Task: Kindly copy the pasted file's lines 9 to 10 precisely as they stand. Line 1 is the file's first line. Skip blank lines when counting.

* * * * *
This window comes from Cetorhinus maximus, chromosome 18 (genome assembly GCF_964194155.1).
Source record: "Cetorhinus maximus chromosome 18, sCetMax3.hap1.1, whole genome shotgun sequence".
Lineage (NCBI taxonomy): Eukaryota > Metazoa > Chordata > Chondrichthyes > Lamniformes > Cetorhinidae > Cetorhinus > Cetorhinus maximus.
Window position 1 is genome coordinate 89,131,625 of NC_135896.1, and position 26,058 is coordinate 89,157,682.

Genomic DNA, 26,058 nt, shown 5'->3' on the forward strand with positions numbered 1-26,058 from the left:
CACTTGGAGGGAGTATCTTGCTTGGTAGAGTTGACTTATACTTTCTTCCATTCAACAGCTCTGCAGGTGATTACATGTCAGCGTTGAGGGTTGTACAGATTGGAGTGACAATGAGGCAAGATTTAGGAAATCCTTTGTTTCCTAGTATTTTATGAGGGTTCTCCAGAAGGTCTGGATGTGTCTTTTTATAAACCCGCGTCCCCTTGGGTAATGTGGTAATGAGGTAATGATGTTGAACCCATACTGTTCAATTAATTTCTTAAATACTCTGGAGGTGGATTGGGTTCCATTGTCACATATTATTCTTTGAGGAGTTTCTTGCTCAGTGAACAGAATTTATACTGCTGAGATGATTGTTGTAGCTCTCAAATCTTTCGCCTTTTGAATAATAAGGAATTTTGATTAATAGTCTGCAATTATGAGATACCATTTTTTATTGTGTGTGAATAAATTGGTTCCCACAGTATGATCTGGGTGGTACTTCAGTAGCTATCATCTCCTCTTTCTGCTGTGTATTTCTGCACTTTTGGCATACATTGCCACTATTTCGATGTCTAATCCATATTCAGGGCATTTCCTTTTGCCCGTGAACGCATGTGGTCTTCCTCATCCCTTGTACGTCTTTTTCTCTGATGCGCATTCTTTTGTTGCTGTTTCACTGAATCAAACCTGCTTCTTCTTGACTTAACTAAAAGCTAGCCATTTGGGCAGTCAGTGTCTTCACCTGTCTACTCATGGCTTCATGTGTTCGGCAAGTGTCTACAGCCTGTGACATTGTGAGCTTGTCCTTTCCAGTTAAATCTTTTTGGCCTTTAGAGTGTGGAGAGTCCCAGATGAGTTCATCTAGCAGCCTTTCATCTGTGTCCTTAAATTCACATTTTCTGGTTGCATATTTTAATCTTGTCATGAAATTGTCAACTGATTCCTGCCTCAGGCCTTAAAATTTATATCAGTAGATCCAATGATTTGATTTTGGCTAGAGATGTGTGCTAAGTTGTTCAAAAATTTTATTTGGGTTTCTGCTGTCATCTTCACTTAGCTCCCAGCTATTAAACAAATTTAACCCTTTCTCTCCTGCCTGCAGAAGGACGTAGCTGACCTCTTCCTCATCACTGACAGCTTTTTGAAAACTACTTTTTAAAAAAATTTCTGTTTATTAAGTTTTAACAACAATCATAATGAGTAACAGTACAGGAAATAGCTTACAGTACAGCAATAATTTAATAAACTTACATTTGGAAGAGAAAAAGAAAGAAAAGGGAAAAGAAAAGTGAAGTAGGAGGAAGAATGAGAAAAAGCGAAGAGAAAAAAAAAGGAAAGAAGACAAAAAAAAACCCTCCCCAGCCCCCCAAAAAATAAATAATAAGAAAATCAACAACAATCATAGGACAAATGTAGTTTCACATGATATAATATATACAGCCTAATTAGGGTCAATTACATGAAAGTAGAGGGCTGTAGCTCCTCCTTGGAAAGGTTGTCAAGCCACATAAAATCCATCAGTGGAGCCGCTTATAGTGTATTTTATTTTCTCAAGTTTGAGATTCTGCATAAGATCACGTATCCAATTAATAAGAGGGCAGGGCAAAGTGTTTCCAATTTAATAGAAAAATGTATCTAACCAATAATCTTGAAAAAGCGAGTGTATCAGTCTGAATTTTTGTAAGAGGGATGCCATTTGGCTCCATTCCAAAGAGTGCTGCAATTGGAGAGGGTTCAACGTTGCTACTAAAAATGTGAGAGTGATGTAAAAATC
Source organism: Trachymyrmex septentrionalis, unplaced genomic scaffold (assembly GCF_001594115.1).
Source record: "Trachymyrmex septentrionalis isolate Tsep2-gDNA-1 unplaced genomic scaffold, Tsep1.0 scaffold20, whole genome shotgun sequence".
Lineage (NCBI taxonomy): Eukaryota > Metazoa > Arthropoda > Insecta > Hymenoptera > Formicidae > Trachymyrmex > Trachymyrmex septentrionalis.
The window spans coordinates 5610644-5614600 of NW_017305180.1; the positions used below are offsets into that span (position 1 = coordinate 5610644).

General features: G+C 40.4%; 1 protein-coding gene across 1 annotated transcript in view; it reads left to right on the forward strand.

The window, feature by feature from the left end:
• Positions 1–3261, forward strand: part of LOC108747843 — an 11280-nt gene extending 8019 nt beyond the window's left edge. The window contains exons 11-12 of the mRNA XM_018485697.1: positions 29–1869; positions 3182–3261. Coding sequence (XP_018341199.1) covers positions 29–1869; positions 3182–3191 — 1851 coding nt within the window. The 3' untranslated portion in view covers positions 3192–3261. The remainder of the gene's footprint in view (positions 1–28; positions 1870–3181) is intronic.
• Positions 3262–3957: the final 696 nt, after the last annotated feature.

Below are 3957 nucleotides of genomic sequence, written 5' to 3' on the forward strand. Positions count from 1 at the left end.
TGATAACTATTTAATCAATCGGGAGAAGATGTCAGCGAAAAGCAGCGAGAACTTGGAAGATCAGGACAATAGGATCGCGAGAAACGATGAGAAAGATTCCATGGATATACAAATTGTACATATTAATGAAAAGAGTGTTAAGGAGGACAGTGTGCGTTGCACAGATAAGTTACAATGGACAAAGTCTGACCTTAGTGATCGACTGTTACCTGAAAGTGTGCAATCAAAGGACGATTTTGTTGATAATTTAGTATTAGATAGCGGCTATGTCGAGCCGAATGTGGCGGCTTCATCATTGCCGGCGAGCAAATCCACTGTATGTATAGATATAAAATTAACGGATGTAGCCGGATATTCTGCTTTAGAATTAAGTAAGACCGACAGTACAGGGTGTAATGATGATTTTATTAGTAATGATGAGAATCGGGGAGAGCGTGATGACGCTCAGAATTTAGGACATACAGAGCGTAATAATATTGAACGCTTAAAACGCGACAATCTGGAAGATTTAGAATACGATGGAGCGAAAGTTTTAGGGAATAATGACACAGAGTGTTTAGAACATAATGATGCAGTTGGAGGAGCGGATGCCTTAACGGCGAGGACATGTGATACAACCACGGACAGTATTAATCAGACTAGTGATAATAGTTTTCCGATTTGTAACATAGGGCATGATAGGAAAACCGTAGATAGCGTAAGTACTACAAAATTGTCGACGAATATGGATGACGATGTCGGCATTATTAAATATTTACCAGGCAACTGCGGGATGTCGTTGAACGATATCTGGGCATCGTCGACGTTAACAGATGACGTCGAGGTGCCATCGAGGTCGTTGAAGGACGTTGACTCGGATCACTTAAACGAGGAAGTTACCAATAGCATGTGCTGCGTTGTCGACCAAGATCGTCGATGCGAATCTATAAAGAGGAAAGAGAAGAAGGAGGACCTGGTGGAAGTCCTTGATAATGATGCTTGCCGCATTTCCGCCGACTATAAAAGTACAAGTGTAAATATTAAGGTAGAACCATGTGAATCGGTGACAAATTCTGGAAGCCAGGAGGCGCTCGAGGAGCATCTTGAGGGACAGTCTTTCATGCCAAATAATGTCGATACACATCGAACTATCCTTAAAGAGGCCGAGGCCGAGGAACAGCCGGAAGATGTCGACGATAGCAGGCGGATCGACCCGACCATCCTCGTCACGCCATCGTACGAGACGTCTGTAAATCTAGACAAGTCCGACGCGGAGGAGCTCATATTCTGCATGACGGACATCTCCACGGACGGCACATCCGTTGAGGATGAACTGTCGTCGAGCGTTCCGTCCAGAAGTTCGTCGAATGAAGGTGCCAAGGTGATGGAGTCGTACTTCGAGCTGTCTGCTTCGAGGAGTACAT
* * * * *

Lineage (NCBI taxonomy): Eukaryota > Metazoa > Arthropoda > Insecta > Hymenoptera > Formicidae > Trachymyrmex > Trachymyrmex septentrionalis.
The window spans coordinates 5610644-5614600 of NW_017305180.1; the positions used below are offsets into that span (position 1 = coordinate 5610644).